5 stars

Susan Krinard captures and reworks Austen’s wit to a tee in her spinoff of Pride and Prejudice, from its giggle-worthy spin on the infamous opening sentence (“It is a truth universally acknowledged that every decent straight guy who isn’t dead broke, is in want of a good woman,” 175) to the perfect adaptation of every character’s voice to the other creative nods to the source material. But my favorite part was the reworking of Darcy into a vampire, amplifying some of the dark, broody alpha traits with some of the trends started by later authors, while keeping the essence of him as a character intact.

“Little to Hex Her” by Janet Mullany

2.5 stars

I have mixed opinions on this one, as I loved the overall concept of Mullany’s story, but Emma has always been my least favorite Austen book, so the bulk of what I disliked is due to the characters in this one. Like the other works in the anthology, I did enjoy the way Mullany tied in concepts from the original, the world she built full of supernatural creatures, and the entertaining prose, sounding like how I thought a modern Emma would “speak.” However, considering it is a romance, I found that aspect weak. I did not feel the chemistry between Emma and Knightley, and she also has a sexual encounter with Frank at one point. Regardless of time period, I find it off-putting if either the hero or heroine has another sexual partner at such a late stage in the story, which given the length of the novella, I felt this was.

Review of “At Last Comes Love” (Huxtable Quintet #3) by Mary Balogh

Balogh, Mary. At Last Comes Love. New York: Bantam Dell, 2009. ISBN-13: 978-0-440-24424-0. $6.99 USD. 

5 stars

After being disappointed with Then Comes Seduction, I found myself a bit unsure about continuing, but as Meg was the sister I was most eager to see get her HEA, I chose to give it a chance, even though I had some misgivings upon reading the blurb. And it ended up being leagues better than TCS, and perhaps even better than First Comes Marriage.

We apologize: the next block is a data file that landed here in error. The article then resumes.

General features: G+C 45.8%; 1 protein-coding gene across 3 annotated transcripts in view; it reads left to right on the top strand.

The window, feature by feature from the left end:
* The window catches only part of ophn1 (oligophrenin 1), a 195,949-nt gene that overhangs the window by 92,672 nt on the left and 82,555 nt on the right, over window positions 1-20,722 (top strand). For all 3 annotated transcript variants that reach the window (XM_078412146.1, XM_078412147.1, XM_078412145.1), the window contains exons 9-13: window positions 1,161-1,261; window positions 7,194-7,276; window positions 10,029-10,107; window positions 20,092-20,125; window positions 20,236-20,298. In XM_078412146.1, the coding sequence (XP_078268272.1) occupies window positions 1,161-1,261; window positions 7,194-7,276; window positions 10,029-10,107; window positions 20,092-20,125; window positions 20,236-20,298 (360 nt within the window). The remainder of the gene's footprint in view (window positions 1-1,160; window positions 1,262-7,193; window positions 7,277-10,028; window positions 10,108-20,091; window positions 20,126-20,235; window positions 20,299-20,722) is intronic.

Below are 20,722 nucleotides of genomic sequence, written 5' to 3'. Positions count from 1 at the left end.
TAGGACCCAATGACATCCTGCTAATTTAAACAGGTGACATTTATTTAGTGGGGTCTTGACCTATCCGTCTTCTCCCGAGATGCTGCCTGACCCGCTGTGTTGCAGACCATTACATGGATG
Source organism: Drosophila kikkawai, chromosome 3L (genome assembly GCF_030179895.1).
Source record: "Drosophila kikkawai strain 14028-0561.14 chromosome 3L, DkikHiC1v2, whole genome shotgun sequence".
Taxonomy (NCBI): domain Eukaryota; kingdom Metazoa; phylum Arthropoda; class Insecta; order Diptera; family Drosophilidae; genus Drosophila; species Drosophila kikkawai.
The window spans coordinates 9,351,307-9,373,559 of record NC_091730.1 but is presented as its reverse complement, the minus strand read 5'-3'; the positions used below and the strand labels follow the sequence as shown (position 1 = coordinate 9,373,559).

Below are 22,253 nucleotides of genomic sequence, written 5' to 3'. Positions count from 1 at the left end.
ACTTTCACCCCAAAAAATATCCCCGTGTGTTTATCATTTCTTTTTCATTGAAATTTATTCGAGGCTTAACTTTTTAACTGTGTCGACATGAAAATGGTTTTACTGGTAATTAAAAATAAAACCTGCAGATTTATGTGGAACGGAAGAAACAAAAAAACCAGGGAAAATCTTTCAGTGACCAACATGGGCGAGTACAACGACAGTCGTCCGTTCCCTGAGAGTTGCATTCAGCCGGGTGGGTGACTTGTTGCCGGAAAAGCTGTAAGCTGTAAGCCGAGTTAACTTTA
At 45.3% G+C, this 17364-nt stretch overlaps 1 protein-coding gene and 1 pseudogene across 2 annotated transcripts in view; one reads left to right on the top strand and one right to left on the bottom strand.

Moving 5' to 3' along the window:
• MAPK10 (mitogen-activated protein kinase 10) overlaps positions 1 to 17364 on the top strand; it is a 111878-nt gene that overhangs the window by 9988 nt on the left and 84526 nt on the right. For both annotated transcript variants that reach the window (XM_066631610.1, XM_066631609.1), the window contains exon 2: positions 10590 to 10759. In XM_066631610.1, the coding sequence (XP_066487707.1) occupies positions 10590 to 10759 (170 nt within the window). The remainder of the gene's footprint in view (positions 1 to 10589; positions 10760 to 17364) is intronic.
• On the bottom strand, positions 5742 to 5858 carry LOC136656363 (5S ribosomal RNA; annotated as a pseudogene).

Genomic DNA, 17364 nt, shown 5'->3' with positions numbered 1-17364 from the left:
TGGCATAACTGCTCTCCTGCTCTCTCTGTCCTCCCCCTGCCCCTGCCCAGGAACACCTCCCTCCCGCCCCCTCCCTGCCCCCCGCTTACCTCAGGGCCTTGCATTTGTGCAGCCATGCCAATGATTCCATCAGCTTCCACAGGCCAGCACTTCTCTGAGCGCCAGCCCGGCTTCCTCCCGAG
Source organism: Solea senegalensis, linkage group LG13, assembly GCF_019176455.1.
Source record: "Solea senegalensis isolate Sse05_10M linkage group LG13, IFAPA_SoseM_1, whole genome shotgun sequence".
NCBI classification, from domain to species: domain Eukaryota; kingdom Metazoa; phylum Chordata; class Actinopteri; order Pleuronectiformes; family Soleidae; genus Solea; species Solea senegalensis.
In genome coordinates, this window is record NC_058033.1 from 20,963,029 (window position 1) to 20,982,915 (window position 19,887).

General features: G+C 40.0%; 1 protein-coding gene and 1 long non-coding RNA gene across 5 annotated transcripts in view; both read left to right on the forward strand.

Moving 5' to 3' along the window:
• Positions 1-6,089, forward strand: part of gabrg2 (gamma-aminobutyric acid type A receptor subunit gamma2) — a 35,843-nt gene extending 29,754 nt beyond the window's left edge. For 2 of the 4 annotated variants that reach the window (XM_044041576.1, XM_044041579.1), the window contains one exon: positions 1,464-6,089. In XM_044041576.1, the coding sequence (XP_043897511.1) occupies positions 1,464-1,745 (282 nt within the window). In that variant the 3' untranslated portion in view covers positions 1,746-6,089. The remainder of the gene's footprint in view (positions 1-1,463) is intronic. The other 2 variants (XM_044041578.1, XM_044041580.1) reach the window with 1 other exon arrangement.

A lot of my happiness with this book had to do with Duncan and what a great hero and person he is. So many heroes have this rake persona that is relatively close to the truth, only to have something more underneath, but Balogh bucks tradition here, presenting someone who, in the eyes of society, is a scoundrel, but in truth was incredibly honorable and compassionate, protecting vulnerable people who weren’t protected under the patriarchal laws of the time. And the reveal of what truly happened is incredibly foreshadowed, and it left me gasping as each individual layer of the past was pulled back.

Meg is also just as wonderful as heroine as I thought she would be, and I found her much more relatable than Katherine, the heroine of the second book, in many of the choices she made. And while we see Balogh bringing together two unlikely people as she often does, she once again manages to convey that they have a bond on a deeper level, and depict their love in a realistic way.

 

Review of “Only Beloved” (Survivors’ Club #7) by Mary Balogh

Balogh, Mary. Only Beloved. New York: Signet, 2016. ISBN-13: 978-0-451-47778-1. $7.99 USD. 

2.5 stars

After becoming reinvigorated with this series again, I was excited for this book. Unfortunately, this proved to be an underwhelming conclusion to a series I had mostly loved.

There was nothing wrong with either of the leads. I liked George and Dora, and there were a lot of moments that I did like when it came to developing the relationship. It is refreshing to see two older people find love amid  a sea of books about younger people, and the relationship for the most part is executed realistically.

However, I feel the book did not have enough going on in it to flesh out a to a full novel, or at least not as long as it was. It is pleasant to see how all the Survivors ended up in the epilogue, with the story of their group ending on a happy note, but I felt that the story  could have been compressed into a much shorter book. The most interesting moments pertain to both Dora and George’s respective pasts, with highlights being Dora building a relationship with her mother, a plot point originally begun in her sister’s book Only Enchanting, and George’s contentious relationship with his former brother-in-law. While seeing each of  these plot threads come to conclusion is satisfying, once these issues are resolved, the story inexplicably continues to go on for almost seventy more pages, losing any momentum that it had.